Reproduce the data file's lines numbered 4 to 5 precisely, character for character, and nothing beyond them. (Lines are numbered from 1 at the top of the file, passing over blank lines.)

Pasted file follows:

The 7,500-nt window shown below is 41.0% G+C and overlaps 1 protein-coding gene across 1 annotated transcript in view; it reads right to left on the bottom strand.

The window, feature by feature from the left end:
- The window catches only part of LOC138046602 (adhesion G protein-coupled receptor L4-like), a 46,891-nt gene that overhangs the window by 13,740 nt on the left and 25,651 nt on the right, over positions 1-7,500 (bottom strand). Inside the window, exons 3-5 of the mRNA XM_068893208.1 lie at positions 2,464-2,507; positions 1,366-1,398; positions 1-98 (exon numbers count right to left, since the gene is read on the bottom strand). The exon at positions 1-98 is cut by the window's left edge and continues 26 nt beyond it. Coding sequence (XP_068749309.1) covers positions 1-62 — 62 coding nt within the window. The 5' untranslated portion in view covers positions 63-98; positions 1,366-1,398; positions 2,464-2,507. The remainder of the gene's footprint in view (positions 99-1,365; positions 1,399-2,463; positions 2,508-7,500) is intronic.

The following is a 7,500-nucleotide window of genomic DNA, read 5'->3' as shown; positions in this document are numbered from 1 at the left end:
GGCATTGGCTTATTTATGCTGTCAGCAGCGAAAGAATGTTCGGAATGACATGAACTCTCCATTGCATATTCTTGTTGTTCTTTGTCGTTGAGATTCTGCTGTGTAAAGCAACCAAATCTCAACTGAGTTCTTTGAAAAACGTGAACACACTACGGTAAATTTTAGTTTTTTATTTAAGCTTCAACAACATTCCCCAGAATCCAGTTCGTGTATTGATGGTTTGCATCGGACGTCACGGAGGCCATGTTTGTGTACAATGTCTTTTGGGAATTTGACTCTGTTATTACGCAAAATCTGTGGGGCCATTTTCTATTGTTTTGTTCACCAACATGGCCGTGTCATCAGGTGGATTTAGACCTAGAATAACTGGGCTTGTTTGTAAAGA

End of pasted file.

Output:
The following is a 7,500-nucleotide window of genomic DNA, read 5'->3' as shown; positions in this document are numbered from 1 at the left end:
GGCATTGGCTTATTTATGCTGTCAGCAGCGAAAGAATGTTCGGAATGACATGAACTCTCCATTGCATATTCTTGTTGTTCTTTGTCGTTGAGATTCTGCTGTGTAAAGCAACCAAATCTCAACTGAGTTCTTTGAAAAACGTGAACACACTACGGTAAATTTTAGTTTTTTATTTAAGCTTCAACAACATTCCCCAGAATCCAGTTCGTGTATTGATGGTTTGCATCGGACGTCACGGAGGCCATGTTTGTGTACAATGTCTTTTGGGAATTTGACTCTGTTATTACGCAAAATCTGTGGGGCCATTTTCTATTGTTTTGTTCACCAACATGGCCGTGTCATCAGGTGGATTTAGACCTAGAATAACTGGGCTTGTTTGTAAAGA